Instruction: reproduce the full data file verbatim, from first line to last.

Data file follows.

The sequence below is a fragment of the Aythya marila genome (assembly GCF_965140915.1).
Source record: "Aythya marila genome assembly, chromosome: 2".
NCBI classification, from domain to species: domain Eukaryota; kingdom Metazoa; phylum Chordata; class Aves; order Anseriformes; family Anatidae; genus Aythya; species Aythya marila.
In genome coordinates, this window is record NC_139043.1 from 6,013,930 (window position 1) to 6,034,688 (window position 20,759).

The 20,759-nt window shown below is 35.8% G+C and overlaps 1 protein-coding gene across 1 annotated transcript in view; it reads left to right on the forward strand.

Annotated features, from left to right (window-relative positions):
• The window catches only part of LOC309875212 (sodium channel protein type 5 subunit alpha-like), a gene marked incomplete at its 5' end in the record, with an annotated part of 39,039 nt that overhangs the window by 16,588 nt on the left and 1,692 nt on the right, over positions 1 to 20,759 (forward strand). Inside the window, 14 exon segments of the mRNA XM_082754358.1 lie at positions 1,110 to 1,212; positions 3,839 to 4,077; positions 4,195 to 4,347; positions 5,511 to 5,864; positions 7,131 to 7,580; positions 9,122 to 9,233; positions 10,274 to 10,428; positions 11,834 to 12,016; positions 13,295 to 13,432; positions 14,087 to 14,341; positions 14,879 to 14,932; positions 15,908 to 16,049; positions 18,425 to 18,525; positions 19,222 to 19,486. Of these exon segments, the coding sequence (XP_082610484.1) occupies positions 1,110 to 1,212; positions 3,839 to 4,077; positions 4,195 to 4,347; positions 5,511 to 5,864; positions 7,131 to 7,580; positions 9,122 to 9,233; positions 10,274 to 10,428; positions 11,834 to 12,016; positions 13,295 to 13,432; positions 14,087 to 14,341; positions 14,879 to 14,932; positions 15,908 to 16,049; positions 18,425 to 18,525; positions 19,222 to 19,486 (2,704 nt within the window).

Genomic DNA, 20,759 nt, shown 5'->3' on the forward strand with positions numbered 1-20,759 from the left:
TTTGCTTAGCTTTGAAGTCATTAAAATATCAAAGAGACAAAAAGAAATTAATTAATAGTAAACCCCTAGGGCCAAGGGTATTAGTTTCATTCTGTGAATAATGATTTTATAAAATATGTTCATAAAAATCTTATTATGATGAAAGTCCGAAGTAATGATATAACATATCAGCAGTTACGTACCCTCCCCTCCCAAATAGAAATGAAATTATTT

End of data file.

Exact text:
The sequence below is a fragment of the Aythya marila genome (assembly GCF_965140915.1).
Source record: "Aythya marila genome assembly, chromosome: 2".
NCBI classification, from domain to species: domain Eukaryota; kingdom Metazoa; phylum Chordata; class Aves; order Anseriformes; family Anatidae; genus Aythya; species Aythya marila.
In genome coordinates, this window is record NC_139043.1 from 6,013,930 (window position 1) to 6,034,688 (window position 20,759).

The 20,759-nt window shown below is 35.8% G+C and overlaps 1 protein-coding gene across 1 annotated transcript in view; it reads left to right on the forward strand.

Annotated features, from left to right (window-relative positions):
• The window catches only part of LOC309875212 (sodium channel protein type 5 subunit alpha-like), a gene marked incomplete at its 5' end in the record, with an annotated part of 39,039 nt that overhangs the window by 16,588 nt on the left and 1,692 nt on the right, over positions 1 to 20,759 (forward strand). Inside the window, 14 exon segments of the mRNA XM_082754358.1 lie at positions 1,110 to 1,212; positions 3,839 to 4,077; positions 4,195 to 4,347; positions 5,511 to 5,864; positions 7,131 to 7,580; positions 9,122 to 9,233; positions 10,274 to 10,428; positions 11,834 to 12,016; positions 13,295 to 13,432; positions 14,087 to 14,341; positions 14,879 to 14,932; positions 15,908 to 16,049; positions 18,425 to 18,525; positions 19,222 to 19,486. Of these exon segments, the coding sequence (XP_082610484.1) occupies positions 1,110 to 1,212; positions 3,839 to 4,077; positions 4,195 to 4,347; positions 5,511 to 5,864; positions 7,131 to 7,580; positions 9,122 to 9,233; positions 10,274 to 10,428; positions 11,834 to 12,016; positions 13,295 to 13,432; positions 14,087 to 14,341; positions 14,879 to 14,932; positions 15,908 to 16,049; positions 18,425 to 18,525; positions 19,222 to 19,486 (2,704 nt within the window).

Genomic DNA, 20,759 nt, shown 5'->3' on the forward strand with positions numbered 1-20,759 from the left:
TTTGCTTAGCTTTGAAGTCATTAAAATATCAAAGAGACAAAAAGAAATTAATTAATAGTAAACCCCTAGGGCCAAGGGTATTAGTTTCATTCTGTGAATAATGATTTTATAAAATATGTTCATAAAAATCTTATTATGATGAAAGTCCGAAGTAATGATATAACATATCAGCAGTTACGTACCCTCCCCTCCCAAATAGAAATGAAATTATTT